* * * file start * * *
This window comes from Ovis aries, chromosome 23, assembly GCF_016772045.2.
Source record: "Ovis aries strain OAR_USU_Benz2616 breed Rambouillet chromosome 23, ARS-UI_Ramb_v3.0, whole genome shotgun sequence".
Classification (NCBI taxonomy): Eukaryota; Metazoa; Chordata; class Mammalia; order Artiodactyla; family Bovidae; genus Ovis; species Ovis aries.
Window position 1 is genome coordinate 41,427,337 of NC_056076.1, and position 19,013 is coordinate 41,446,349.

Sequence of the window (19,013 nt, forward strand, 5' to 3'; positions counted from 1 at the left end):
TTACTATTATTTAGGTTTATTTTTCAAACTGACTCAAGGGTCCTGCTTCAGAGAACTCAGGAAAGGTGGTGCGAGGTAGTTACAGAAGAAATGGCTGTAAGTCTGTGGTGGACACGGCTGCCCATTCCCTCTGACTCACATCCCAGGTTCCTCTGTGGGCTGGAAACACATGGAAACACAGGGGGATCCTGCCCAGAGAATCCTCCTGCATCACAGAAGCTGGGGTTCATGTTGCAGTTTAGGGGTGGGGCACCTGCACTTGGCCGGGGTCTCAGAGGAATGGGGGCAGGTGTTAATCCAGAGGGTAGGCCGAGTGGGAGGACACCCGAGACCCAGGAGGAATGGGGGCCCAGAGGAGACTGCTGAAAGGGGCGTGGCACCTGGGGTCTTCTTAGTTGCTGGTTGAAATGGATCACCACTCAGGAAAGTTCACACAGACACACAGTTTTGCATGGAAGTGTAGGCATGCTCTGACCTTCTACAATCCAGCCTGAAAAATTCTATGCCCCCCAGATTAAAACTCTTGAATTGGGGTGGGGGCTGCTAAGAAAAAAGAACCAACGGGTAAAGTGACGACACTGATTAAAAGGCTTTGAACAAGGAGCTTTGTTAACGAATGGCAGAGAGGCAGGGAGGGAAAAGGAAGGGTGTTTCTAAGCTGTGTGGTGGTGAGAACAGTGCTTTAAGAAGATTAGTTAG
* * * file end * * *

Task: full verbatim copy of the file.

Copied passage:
This window comes from Ovis aries, chromosome 23, assembly GCF_016772045.2.
Source record: "Ovis aries strain OAR_USU_Benz2616 breed Rambouillet chromosome 23, ARS-UI_Ramb_v3.0, whole genome shotgun sequence".
Classification (NCBI taxonomy): Eukaryota; Metazoa; Chordata; class Mammalia; order Artiodactyla; family Bovidae; genus Ovis; species Ovis aries.
Window position 1 is genome coordinate 41,427,337 of NC_056076.1, and position 19,013 is coordinate 41,446,349.

Sequence of the window (19,013 nt, forward strand, 5' to 3'; positions counted from 1 at the left end):
TTACTATTATTTAGGTTTATTTTTCAAACTGACTCAAGGGTCCTGCTTCAGAGAACTCAGGAAAGGTGGTGCGAGGTAGTTACAGAAGAAATGGCTGTAAGTCTGTGGTGGACACGGCTGCCCATTCCCTCTGACTCACATCCCAGGTTCCTCTGTGGGCTGGAAACACATGGAAACACAGGGGGATCCTGCCCAGAGAATCCTCCTGCATCACAGAAGCTGGGGTTCATGTTGCAGTTTAGGGGTGGGGCACCTGCACTTGGCCGGGGTCTCAGAGGAATGGGGGCAGGTGTTAATCCAGAGGGTAGGCCGAGTGGGAGGACACCCGAGACCCAGGAGGAATGGGGGCCCAGAGGAGACTGCTGAAAGGGGCGTGGCACCTGGGGTCTTCTTAGTTGCTGGTTGAAATGGATCACCACTCAGGAAAGTTCACACAGACACACAGTTTTGCATGGAAGTGTAGGCATGCTCTGACCTTCTACAATCCAGCCTGAAAAATTCTATGCCCCCCAGATTAAAACTCTTGAATTGGGGTGGGGGCTGCTAAGAAAAAAGAACCAACGGGTAAAGTGACGACACTGATTAAAAGGCTTTGAACAAGGAGCTTTGTTAACGAATGGCAGAGAGGCAGGGAGGGAAAAGGAAGGGTGTTTCTAAGCTGTGTGGTGGTGAGAACAGTGCTTTAAGAAGATTAGTTAG